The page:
The Holy See established the ordinary ecclesiastical hierarchy in China in 1946. The Chinese territory was divided in 20 archdioceses, 85 dioceses and 34 apostolic prefectures.

In 1953, Celso Costantini was made a cardinal by Pius XII. He passed away in 1958.

Posted: August 10, 2017, 11:08 pm

Washington D.C., Aug 9, 2017 / 06:17 am (CNA/EWTN News).- What can a missionary in North Korea do to preach the Gospel in a Communist dictatorship? Simply care for the sick patients he is there to help, says one priest in that situation.

“We are the message of the Gospel, and we try to imitate it,” Fr. Gerard Hammond, M.M. of the Maryknoll Missionaries told CNA of his work in North Korea ministering to multi-drug-resistant tuberculosis patients.

“How did people recognize the first Christians?” he asked. “Well they recognized them because they saw their love and concern for themselves and the small, tiny community.”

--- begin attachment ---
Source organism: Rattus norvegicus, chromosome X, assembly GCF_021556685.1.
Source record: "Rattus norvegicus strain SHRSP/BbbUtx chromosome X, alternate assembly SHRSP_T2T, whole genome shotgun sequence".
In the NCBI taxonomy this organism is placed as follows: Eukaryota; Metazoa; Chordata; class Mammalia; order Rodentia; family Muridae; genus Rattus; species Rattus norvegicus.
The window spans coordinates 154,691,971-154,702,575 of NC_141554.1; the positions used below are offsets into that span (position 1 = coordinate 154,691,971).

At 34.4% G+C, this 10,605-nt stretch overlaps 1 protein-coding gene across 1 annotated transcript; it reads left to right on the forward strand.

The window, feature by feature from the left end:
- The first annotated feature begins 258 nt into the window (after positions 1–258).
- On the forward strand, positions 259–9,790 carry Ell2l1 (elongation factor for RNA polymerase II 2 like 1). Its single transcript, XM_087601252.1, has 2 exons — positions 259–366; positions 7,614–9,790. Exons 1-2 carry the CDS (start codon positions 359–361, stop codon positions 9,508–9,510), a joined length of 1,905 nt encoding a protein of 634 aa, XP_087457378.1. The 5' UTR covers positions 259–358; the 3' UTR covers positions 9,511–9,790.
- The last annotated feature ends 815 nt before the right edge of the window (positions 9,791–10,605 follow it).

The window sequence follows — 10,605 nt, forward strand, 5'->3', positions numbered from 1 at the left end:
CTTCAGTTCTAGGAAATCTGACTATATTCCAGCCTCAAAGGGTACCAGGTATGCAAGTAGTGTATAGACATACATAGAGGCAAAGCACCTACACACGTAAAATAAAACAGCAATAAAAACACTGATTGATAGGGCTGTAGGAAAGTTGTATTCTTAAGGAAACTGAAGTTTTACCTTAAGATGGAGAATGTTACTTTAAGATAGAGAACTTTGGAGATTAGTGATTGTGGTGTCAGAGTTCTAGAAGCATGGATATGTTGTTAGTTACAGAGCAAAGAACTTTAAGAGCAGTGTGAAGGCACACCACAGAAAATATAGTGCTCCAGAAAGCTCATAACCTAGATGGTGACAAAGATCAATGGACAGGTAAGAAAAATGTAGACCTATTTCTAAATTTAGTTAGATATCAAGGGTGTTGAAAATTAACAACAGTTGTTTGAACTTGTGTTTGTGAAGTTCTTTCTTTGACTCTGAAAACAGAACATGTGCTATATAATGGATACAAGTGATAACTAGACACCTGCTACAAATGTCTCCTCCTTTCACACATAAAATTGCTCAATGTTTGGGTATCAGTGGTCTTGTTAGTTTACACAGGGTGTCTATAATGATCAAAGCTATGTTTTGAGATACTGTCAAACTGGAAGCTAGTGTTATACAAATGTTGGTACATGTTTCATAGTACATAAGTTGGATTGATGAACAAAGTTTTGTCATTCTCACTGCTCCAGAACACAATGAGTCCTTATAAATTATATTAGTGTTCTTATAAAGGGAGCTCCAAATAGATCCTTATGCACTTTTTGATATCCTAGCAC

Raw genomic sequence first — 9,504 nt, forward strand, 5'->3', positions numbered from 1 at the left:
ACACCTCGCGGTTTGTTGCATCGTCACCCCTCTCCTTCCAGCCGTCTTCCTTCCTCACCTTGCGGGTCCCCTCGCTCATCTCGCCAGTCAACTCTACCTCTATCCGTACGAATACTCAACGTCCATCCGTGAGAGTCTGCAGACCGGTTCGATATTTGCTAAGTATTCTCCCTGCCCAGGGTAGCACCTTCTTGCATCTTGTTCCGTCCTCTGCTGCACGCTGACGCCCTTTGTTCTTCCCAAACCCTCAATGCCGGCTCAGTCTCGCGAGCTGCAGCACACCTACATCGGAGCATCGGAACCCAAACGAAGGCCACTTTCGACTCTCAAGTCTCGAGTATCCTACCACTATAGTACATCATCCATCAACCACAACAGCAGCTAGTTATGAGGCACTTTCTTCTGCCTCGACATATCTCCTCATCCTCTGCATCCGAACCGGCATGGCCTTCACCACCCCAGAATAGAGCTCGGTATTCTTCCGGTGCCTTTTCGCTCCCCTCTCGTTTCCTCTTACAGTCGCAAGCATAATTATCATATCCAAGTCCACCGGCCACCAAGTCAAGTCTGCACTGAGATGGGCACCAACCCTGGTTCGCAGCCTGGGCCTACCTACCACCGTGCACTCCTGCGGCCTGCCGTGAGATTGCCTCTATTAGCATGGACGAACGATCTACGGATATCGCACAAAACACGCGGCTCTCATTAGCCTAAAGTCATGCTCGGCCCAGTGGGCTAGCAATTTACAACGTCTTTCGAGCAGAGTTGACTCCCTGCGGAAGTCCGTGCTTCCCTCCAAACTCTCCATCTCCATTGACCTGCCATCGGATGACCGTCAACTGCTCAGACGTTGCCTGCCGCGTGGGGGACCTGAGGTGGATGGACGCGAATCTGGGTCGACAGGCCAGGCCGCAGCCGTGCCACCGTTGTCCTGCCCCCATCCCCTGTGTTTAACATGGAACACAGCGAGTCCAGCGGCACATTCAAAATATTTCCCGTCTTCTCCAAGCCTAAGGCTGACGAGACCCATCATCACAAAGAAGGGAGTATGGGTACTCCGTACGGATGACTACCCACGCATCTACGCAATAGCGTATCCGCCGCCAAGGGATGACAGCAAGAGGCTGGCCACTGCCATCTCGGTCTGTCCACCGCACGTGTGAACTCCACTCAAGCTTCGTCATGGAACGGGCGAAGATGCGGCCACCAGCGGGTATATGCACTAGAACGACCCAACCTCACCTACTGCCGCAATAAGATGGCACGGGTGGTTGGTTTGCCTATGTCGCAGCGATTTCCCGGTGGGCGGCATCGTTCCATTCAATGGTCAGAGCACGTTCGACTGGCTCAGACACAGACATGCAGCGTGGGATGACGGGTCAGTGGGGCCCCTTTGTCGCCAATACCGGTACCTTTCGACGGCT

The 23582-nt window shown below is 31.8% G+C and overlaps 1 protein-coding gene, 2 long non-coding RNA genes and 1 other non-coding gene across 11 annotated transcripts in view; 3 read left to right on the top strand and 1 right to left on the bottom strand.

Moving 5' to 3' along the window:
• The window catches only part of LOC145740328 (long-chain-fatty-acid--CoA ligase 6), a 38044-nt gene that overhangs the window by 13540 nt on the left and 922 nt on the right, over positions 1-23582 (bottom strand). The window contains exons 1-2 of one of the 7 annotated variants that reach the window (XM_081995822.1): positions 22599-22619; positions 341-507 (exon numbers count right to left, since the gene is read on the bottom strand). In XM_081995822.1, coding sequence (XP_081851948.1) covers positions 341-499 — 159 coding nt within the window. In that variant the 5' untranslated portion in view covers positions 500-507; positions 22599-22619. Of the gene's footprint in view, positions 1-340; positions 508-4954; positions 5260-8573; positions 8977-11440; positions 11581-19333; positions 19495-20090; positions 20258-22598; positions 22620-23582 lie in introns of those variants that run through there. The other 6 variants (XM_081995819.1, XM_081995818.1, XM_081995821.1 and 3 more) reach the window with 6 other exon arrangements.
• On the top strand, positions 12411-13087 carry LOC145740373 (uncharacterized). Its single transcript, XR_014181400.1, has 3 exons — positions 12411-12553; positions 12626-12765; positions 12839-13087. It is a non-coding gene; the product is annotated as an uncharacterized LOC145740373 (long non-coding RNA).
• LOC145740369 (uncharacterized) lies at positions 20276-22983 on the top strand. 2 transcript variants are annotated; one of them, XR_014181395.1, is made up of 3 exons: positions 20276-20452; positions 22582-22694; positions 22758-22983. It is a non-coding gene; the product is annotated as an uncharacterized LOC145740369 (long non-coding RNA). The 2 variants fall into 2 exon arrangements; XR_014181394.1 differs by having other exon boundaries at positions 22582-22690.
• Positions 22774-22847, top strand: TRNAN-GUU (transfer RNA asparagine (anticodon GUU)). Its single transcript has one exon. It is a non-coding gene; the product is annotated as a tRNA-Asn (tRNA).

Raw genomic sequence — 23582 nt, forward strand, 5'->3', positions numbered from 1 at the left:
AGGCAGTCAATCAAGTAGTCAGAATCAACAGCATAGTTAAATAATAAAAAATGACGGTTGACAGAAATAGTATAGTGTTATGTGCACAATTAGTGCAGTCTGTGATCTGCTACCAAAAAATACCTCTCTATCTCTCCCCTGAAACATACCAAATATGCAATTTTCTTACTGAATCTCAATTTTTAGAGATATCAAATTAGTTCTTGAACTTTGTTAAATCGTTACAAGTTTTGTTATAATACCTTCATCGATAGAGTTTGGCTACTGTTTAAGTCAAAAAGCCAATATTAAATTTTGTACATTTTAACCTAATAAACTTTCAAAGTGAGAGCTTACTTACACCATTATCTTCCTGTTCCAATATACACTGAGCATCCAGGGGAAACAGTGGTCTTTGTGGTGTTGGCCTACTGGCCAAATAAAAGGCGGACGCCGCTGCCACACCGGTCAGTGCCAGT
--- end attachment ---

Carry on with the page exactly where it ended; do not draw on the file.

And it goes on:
“If you can just show a little love and concern, say, for the multi-drug-resistant TB patients in North Korea, you are fulfilling what the early Christians did.”

Fr. Hammond was honored by the Knights of Columbus with the Gaudium et Spes Award last week for his missionary work in North Korea treating those suffering from multi-drug-resistant tuberculosis.

The Knights of Columbus is an international Catholic men’s organization with over 1.9 million members worldwide. The Gaudium et Spes Award, named after one of the four constitutions of the Second Vatican Council “on the church in the modern world,” is the highest honor given by the Knights and is “awarded only in special circumstances and only to individuals of exceptional merit.”

St. Teresa of Calcutta was the first person to receive the Gaudium et Spes Award in 1992. The award includes an honorarium of $100,000.

Fr. Hammond entered the seminary for the Maryknoll Fathers and Brothers in 1947 and was ordained a priest in 1960. “I had always wanted to become a priest,” he told CNA.